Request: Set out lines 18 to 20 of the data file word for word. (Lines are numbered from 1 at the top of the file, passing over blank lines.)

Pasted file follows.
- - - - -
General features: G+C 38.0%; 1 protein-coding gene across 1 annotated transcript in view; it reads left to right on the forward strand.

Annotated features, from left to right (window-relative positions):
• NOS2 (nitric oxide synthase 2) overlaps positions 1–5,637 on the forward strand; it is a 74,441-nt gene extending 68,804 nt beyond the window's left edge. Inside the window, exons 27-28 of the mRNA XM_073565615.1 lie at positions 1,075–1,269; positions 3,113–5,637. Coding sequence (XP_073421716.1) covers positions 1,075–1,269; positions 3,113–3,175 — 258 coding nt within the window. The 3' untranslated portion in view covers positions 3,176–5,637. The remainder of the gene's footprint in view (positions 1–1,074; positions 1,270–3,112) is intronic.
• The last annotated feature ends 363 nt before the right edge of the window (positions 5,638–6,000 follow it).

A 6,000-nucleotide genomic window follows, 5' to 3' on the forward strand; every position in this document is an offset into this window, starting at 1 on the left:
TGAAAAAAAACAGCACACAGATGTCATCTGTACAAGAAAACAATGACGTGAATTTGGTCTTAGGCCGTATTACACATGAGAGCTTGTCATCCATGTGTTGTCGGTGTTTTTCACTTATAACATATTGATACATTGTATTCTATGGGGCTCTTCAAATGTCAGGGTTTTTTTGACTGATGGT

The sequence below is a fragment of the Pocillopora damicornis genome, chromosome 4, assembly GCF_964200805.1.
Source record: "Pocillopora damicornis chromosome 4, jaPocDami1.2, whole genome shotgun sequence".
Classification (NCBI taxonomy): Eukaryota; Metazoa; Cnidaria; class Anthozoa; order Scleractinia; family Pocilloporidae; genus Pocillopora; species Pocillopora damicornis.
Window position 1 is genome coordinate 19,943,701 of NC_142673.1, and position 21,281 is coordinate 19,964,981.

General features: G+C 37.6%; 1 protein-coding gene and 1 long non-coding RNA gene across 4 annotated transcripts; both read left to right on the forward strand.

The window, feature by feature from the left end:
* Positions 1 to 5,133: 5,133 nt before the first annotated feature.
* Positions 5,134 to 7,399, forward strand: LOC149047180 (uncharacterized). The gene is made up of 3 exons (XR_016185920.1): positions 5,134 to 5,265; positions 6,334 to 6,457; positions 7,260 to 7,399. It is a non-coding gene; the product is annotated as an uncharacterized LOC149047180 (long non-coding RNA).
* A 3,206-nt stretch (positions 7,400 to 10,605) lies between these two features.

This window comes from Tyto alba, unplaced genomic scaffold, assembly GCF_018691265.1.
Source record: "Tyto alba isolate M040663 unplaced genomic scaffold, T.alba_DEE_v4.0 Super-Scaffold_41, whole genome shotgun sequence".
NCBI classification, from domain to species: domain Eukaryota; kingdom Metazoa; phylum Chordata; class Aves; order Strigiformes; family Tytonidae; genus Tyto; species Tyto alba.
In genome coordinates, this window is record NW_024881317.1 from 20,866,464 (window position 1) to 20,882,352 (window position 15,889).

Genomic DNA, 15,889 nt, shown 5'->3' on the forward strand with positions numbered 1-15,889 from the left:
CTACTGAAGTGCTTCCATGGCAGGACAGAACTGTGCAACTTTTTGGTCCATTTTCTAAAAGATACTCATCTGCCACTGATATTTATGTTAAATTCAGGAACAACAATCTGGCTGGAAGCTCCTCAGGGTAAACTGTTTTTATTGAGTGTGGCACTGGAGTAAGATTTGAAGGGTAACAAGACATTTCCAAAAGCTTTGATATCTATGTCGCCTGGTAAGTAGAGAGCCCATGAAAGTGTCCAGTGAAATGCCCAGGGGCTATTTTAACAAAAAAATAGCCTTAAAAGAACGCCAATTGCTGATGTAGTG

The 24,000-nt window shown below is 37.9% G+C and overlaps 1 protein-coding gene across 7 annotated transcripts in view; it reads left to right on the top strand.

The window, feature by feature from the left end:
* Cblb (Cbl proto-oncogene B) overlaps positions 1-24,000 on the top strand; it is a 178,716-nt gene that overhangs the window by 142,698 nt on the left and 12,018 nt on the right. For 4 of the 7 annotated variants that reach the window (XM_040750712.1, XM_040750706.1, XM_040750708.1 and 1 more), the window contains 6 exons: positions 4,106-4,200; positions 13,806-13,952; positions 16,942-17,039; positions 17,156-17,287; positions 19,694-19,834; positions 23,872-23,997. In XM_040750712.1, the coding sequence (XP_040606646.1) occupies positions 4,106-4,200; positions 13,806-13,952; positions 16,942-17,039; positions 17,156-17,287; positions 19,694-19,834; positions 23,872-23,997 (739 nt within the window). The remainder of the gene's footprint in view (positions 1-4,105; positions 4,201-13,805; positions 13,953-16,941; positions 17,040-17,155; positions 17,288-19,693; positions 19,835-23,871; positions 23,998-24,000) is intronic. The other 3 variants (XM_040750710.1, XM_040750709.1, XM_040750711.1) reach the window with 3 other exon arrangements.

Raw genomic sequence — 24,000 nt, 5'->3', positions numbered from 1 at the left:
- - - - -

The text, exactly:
NCBI classification, from domain to species: domain Eukaryota; kingdom Metazoa; phylum Chordata; class Aves; order Strigiformes; family Tytonidae; genus Tyto; species Tyto alba.
In genome coordinates, this window is record NW_024881317.1 from 20,866,464 (window position 1) to 20,882,352 (window position 15,889).

Genomic DNA, 15,889 nt, shown 5'->3' on the forward strand with positions numbered 1-15,889 from the left: